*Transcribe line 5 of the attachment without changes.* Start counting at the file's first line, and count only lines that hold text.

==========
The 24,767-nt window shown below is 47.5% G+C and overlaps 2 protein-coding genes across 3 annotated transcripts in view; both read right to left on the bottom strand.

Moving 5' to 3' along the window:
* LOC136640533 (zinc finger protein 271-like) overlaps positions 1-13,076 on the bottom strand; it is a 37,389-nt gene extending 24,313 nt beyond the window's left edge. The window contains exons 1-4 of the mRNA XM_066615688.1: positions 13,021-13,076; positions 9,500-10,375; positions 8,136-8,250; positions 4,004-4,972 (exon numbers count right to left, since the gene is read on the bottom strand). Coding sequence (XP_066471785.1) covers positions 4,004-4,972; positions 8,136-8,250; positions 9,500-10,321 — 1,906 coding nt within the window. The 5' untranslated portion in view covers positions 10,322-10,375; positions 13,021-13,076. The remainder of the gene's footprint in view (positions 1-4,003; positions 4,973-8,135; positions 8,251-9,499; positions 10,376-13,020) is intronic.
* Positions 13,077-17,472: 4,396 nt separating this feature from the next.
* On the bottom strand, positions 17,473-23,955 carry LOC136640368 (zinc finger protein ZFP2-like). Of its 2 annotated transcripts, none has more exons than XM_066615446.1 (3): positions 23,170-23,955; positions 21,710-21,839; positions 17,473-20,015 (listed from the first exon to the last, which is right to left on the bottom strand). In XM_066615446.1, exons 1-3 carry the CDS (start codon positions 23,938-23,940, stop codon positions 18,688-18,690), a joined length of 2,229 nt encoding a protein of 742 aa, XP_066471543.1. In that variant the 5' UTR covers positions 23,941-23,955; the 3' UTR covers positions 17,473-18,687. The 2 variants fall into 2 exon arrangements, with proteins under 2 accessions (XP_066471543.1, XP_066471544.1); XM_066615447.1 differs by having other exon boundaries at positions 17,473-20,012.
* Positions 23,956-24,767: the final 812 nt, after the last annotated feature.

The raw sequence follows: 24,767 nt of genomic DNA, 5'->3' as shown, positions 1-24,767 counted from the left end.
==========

* On the bottom strand, positions 17,473-23,955 carry LOC136640368 (zinc finger protein ZFP2-like). Of its 2 annotated transcripts, none has more exons than XM_066615446.1 (3): positions 23,170-23,955; positions 21,710-21,839; positions 17,473-20,015 (listed from the first exon to the last, which is right to left on the bottom strand). In XM_066615446.1, exons 1-3 carry the CDS (start codon positions 23,938-23,940, stop codon positions 18,688-18,690), a joined length of 2,229 nt encoding a protein of 742 aa, XP_066471543.1. In that variant the 5' UTR covers positions 23,941-23,955; the 3' UTR covers positions 17,473-18,687. The 2 variants fall into 2 exon arrangements, with proteins under 2 accessions (XP_066471543.1, XP_066471544.1); XM_066615447.1 differs by having other exon boundaries at positions 17,473-20,012.